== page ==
The Gift: What do you give away?

This entry is part 1 of 5 in the series The Gift
Rembrandt's famous painting of "Christ Driving the Money-changers from the Temple," 1626.

Religious teachings on wealth tend to question what the rich have accumulated. Here is Rembrandt’s famous painting of “Christ Driving the Money-changers from the Temple,” 1626.

Note from Dr. Wayne Baker: I hope you have been enjoying our summer series by guest writers. We began in June with Joe Grimm on America’s growing need for “Cultural Competence.” Our most recent series was by Terry Gallagher on “Second Acts” in American lives. Here is Part 1 in a new series by Terry …

That money that you give away? Is it really yours in the first place?

In a series in this space in 2010, Wayne Baker focused on some very interesting questions about the morality of giving, including a look at the charitable motivations of the richest man in American history, John D. Rockefeller, who believed that God made him rich so that he could give his money away “for the good of my fellow man according to the dictates of my conscience.”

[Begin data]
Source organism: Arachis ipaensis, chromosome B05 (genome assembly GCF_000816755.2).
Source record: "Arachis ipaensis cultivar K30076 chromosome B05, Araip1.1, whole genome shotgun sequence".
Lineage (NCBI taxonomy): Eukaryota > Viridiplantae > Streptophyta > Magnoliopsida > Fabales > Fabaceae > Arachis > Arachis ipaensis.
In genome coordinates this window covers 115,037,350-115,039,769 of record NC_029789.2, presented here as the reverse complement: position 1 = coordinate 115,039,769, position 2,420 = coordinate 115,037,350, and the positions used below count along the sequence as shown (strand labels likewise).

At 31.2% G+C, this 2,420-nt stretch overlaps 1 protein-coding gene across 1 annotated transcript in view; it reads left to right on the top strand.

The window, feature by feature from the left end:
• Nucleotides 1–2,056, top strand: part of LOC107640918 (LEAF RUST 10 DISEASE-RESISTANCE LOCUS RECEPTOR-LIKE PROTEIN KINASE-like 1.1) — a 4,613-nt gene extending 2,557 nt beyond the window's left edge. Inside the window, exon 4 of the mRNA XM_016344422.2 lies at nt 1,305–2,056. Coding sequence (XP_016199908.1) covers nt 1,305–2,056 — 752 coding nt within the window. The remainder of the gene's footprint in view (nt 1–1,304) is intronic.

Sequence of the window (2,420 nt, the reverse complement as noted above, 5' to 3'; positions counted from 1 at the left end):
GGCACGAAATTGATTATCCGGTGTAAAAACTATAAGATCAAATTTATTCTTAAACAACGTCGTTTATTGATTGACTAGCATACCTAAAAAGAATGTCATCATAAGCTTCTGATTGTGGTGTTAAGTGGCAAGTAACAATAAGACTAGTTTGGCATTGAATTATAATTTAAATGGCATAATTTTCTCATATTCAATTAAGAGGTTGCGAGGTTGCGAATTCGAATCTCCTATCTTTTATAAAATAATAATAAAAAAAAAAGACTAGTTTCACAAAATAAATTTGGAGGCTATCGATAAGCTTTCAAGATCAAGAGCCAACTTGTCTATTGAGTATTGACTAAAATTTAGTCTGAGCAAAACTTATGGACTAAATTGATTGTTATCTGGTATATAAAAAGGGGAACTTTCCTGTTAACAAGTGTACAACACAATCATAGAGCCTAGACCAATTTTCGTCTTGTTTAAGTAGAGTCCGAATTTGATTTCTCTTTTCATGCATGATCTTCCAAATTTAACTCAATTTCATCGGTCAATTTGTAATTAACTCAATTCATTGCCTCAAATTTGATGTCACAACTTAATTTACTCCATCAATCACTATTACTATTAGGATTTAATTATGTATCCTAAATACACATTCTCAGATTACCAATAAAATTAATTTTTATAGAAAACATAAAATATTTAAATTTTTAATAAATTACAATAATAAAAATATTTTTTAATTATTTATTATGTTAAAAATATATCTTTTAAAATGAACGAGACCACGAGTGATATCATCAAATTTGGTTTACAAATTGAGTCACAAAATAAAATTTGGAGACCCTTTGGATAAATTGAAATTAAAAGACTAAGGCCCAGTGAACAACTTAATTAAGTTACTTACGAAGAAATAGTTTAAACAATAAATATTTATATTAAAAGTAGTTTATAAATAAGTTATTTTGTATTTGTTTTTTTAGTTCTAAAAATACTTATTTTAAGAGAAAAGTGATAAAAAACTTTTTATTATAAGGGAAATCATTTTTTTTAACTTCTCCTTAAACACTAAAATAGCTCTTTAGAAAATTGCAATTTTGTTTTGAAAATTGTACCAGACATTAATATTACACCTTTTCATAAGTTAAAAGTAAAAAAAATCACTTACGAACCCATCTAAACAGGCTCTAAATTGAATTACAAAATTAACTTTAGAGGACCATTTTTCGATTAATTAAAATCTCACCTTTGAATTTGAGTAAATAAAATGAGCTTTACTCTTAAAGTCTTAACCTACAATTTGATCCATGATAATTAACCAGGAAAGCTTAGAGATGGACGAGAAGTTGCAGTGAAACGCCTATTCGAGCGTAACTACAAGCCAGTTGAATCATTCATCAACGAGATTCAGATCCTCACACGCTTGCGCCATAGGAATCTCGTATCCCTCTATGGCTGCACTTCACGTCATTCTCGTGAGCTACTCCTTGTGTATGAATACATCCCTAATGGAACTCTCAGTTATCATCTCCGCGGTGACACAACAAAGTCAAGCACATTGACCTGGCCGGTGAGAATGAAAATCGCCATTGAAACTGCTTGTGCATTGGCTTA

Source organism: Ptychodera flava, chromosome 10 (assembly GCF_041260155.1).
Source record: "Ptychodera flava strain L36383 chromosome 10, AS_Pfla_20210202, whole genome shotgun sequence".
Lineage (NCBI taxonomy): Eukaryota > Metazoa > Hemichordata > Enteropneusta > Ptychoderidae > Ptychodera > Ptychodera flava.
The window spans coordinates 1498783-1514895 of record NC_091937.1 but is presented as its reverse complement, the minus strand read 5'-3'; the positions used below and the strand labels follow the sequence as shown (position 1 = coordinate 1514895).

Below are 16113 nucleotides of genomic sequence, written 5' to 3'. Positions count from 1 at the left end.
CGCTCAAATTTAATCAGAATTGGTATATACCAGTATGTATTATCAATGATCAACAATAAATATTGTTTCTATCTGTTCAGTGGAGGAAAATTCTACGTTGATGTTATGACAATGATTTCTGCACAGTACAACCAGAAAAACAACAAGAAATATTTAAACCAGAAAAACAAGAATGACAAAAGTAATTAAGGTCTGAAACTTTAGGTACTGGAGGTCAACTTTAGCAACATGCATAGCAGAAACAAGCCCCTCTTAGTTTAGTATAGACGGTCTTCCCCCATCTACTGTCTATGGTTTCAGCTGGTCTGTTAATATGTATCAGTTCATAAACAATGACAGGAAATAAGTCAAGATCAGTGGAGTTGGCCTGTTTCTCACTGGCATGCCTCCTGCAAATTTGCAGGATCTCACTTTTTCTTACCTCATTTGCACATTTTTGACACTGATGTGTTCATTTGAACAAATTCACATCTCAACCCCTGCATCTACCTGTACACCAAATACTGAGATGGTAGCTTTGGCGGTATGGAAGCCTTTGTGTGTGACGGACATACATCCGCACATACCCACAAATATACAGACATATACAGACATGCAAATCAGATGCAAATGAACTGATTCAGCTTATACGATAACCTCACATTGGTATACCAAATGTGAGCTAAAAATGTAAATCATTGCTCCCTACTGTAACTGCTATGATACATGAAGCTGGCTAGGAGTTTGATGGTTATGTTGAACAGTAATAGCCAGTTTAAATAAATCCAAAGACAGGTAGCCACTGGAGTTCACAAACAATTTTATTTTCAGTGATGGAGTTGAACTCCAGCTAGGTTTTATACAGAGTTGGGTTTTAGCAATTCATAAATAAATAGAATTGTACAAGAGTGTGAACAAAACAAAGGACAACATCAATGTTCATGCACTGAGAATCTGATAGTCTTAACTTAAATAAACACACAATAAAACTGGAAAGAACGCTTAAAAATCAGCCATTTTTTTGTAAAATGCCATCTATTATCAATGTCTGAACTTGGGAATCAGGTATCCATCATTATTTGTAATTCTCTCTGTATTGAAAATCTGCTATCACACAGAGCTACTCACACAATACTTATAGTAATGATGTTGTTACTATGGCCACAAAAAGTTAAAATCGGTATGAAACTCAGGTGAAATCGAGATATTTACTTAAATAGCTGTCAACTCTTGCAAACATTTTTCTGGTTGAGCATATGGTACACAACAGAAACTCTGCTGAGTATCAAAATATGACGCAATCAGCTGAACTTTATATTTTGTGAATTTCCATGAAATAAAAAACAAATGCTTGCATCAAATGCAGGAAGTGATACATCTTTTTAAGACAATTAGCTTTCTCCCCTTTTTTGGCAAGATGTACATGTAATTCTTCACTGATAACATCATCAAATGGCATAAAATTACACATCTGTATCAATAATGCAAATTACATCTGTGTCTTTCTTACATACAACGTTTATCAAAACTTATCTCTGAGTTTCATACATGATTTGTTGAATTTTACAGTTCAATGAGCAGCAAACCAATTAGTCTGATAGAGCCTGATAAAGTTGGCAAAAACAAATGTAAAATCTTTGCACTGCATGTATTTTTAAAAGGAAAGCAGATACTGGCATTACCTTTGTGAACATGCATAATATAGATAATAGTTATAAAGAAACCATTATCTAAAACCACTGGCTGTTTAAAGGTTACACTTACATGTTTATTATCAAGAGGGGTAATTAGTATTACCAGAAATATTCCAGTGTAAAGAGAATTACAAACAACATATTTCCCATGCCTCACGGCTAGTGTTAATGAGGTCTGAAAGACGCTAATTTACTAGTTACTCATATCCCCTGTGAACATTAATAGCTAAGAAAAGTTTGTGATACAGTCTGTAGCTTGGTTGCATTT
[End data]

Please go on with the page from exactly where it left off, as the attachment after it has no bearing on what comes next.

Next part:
But was that money really his to give away?

We hear a slightly different take on wealth from Thomas Gumbleton, the Roman Catholic bishop from Detroit. In a recent homily on the passage from the Book of Luke about the man whose barns were overflowing, “a rich man whose land produced a bountiful harvest,” Gumbleton emphasized that it was the land that produced the harvest.

“Sure, he had to do something to work that land, but the land was in itself a gift,” Gumbleton said. “He had done nothing to provide that, nothing really to make the produce grow—that was God’s work. That’s a very important underlying truth that we need to get hold of: All of this world is not something we brought about; it’s a total gift from God.”

Certainly that’s not something only Catholics believe (and actually, many Catholics don’t believe it at all). Many other religious traditions tell us that the riches we have in this life are not really ours.

So what do you give away?